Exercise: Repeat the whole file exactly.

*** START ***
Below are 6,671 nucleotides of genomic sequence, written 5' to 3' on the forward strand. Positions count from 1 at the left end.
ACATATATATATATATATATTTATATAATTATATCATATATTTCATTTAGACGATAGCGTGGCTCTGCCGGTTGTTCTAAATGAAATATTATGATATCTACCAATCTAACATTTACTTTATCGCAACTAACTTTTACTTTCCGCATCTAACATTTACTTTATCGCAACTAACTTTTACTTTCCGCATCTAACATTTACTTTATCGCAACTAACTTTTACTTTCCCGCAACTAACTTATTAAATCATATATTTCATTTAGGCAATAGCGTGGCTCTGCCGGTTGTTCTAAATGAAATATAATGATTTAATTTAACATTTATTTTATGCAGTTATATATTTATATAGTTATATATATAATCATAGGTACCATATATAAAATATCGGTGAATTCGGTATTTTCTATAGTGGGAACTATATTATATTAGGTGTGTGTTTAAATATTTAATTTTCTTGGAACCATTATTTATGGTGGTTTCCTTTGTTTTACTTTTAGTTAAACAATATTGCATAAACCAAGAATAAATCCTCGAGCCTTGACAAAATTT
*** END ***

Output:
Below are 6,671 nucleotides of genomic sequence, written 5' to 3' on the forward strand. Positions count from 1 at the left end.
ACATATATATATATATATATTTATATAATTATATCATATATTTCATTTAGACGATAGCGTGGCTCTGCCGGTTGTTCTAAATGAAATATTATGATATCTACCAATCTAACATTTACTTTATCGCAACTAACTTTTACTTTCCGCATCTAACATTTACTTTATCGCAACTAACTTTTACTTTCCGCATCTAACATTTACTTTATCGCAACTAACTTTTACTTTCCCGCAACTAACTTATTAAATCATATATTTCATTTAGGCAATAGCGTGGCTCTGCCGGTTGTTCTAAATGAAATATAATGATTTAATTTAACATTTATTTTATGCAGTTATATATTTATATAGTTATATATATAATCATAGGTACCATATATAAAATATCGGTGAATTCGGTATTTTCTATAGTGGGAACTATATTATATTAGGTGTGTGTTTAAATATTTAATTTTCTTGGAACCATTATTTATGGTGGTTTCCTTTGTTTTACTTTTAGTTAAACAATATTGCATAAACCAAGAATAAATCCTCGAGCCTTGACAAAATTT